In vitro, many methods (dye penetration, fluid transport, etc.) have been used to investigate the sealing ability of root filling techniques and materials.24,25 However, all had the limitation of measuring voids by analysis of sectioned roots and digital imaging software. Those approaches may not be accurate enough because some filling material might be lost in the process.25

However, because of the inaccuracy and lack of standardisation of the previous methods, researchers have moved to a non-destructive, reproducible and more accurate method of evaluating the quality of root filling materials using μCT. The value of the use of μCT has been demonstrated in previous studies.26,27 It is non-destructive, non-invasive and gives a 3-D visualisation of the defect and continuity of the defect in the root filling material.

This study analysed the volume of obturation of root canals as an indication of the effectiveness of canal preparation with two different canal preparation geometries, namely fixed taper (obtained using the OneShape system) and variable tapered preparations (using the WaveOne system).

The results showed that voids were present within the obturation as there were no canals that had a 100% seal. This is in accord with other studies.28,29 The variable tapered canals had a significantly better volume of obturation and significantly less extrusion of material. However, the effect sizes were small. An earlier study by Allison et al (1979)5 showed a strong correlation between canal taper and the quality of obturation: a flared (tapered) preparation had better obturation than did the standardized technique. However, those authors used cold lateral condensation rather than the flowable obturation technique used in this study, which is not dependent on any condensing instrument.

A study comparing three different tapered preparations (4%, 6% and 8%) on the quality of thermoplastic obturation found that the larger the taper the better the obturation. There was no significant difference between 6% taper and 8% taper but both were significantly better than the 4% taper,30 implying improvements in obturation with increasing taper. The current study, however, kept the taper relatively constant, but varied the shape geometry, so that when the apical taper is large enough, greater than 6%, the geometrical shapes of fixed and variable tapers have a small impact on the quality of the obturation.

A possible explanation for the statistically significant difference between the OS and WO groups could be related to the volume of the canals created by each file system. Shaping canals with the One Shape file resulted in a larger volume of the prepared root canal (230.057μm3) when compared with the WO group in which the total volume of the prepared canal was 187.1 μm3.

With respect to the extrusion of GP beyond the apical foramen, this is a common finding in endodontics.31 The incidence of extrusion of thermoplastisized GP has been shown to be 50% compared with 20% for cold lateral obturation,32 and Thermafil obturation had more extruded GP than other obturation techniques.33,34 Although flowable GP (chemical or heated GP) is shown to have a better quality of obturation than cold obtu-ration,35,36 a meta-analysis indicated that it was associated with more extrusion.37

In the current study, the fixed taper resulted in a higher volume of extruded GP than in the variable taper preparation. Extrusion of GP was detected in all the specimens except one. These findings support the statement by Buchanan (2000)6 that variably tapered preparations resulted in a smaller apical diameter thus reducing the extruded GP. On the other hand, it has been shown that extrusion can also relate to the filling material, when it was found that Thermafil plus but not Realseal was affected by preparation taper and resulted in significantly higher extrusion.38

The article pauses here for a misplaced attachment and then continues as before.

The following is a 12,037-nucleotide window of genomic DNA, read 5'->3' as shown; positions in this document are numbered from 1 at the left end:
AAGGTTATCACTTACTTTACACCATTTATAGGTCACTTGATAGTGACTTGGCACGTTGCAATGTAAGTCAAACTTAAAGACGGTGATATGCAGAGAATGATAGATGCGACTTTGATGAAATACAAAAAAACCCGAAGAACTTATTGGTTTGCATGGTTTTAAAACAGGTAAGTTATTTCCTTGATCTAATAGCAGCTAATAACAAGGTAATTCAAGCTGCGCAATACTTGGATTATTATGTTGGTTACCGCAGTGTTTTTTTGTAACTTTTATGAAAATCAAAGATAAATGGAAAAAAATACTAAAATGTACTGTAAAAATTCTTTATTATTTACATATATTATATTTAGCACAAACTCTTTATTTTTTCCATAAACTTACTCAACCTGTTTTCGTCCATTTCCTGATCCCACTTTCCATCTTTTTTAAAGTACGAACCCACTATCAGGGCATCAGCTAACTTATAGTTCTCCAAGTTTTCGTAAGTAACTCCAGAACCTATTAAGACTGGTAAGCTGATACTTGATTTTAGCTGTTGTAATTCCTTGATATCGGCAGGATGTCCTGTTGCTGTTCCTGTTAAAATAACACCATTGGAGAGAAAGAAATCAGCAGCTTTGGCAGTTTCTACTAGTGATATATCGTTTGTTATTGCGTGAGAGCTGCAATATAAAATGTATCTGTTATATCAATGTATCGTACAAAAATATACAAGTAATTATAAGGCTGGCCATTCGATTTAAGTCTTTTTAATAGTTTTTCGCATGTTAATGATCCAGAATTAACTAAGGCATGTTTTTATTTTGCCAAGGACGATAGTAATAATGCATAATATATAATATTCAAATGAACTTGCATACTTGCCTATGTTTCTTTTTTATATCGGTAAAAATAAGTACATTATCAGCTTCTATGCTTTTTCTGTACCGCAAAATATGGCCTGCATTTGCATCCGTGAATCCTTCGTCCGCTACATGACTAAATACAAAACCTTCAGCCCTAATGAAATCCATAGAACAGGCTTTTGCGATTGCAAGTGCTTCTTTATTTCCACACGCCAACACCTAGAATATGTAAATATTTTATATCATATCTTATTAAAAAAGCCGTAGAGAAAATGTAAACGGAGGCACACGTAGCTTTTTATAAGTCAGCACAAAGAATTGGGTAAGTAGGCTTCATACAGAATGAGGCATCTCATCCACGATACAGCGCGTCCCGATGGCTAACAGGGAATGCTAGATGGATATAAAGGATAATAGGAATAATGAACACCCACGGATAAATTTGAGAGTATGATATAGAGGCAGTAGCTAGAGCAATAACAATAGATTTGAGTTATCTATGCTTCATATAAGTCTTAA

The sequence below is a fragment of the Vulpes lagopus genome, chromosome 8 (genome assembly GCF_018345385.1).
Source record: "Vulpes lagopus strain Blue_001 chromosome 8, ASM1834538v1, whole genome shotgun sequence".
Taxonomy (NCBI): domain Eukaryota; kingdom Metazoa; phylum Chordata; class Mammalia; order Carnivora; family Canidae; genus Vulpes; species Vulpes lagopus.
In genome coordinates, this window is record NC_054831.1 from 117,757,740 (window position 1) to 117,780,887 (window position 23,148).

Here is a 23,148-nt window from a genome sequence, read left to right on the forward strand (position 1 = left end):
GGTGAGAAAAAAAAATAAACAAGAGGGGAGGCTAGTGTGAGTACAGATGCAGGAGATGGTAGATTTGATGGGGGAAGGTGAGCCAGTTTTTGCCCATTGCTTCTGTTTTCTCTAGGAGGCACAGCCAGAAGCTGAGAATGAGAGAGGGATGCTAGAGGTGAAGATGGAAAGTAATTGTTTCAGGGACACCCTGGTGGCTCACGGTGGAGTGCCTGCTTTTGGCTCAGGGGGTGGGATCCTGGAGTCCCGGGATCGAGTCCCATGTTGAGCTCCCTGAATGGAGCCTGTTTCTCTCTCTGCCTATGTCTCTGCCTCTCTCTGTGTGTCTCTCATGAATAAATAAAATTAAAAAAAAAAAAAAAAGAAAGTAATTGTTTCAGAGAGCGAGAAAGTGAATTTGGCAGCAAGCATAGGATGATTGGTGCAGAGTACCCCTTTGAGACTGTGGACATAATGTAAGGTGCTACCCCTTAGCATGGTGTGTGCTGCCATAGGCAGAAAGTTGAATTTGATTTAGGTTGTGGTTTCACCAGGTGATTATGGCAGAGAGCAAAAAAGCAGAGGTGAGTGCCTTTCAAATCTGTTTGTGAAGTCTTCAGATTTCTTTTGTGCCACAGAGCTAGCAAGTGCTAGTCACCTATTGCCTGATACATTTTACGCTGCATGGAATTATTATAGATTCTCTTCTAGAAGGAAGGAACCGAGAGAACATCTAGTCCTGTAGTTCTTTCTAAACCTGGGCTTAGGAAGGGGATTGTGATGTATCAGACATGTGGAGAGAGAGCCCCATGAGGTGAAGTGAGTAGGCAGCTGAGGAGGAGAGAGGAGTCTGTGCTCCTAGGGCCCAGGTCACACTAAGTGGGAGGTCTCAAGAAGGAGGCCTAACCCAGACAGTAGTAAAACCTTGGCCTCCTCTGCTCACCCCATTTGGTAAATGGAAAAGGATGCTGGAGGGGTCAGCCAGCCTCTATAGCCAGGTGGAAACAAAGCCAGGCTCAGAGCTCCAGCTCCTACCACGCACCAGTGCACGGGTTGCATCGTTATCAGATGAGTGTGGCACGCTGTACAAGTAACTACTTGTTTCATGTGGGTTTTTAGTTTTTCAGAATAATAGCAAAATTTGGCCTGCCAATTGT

It has also been shown that the insertion rate affects the overfill or underfill of the obturation. An insertion rate of thermoplastic GP that produced fewer voids also produced undesirable extrusion.39 In the current study, only the GuttaCore obturation system was used, so it is possible that the extrusion may have been due to the rate of insertion.

A possible limitation of the study was that only one obturation material was used, and one sealant, and a single obturation technique, but this was to standardise the obturation as a fixed effect.

Although irrigation plays an integral role in reaching inaccessible areas for instrumentation, disintegrating soft tissue, removing the smear layer and disinfecting the canal,40,41 it has been shown that the root canal system should be prepared up to size 30 at least for irrigation to reach the apical third.2 However, enlargement of the root canal system during shaping procedures can increase the risk of root fracture. For example, root fracture is a common finding in maxillary premolars because of the small mesiodistal dimension of their roots.42

Furthermore, cracks in radicular dentine have been found to be associated with endodontic retreatment irrespective of whether rotary or hand file instruments were used.43 Caution should therefore always be exercised to avoid the undue enlargement of root canals.



Both systems studied, Wave One Gold and One Shape files, could be used to prepare root canals adequately for obturation. This study has shown that when the apical taper is large enough, 6% - 8%, the geometrical shapes of fixed and variable tapers have a small impact on the quality of the obturation. The variable tapered preparation showed slightly less GP extrusion than did the fixed tapered preparation. The value of μCT as an accurate research tool in Endodontics has been re-emphasized.



GP: Gutta Percha

NiTi: Nickel Titanium

OS group: Fixed Taper

VC: 3-D volume of the canal

VO: 3-D volume of obturation

WO group: Variable Taper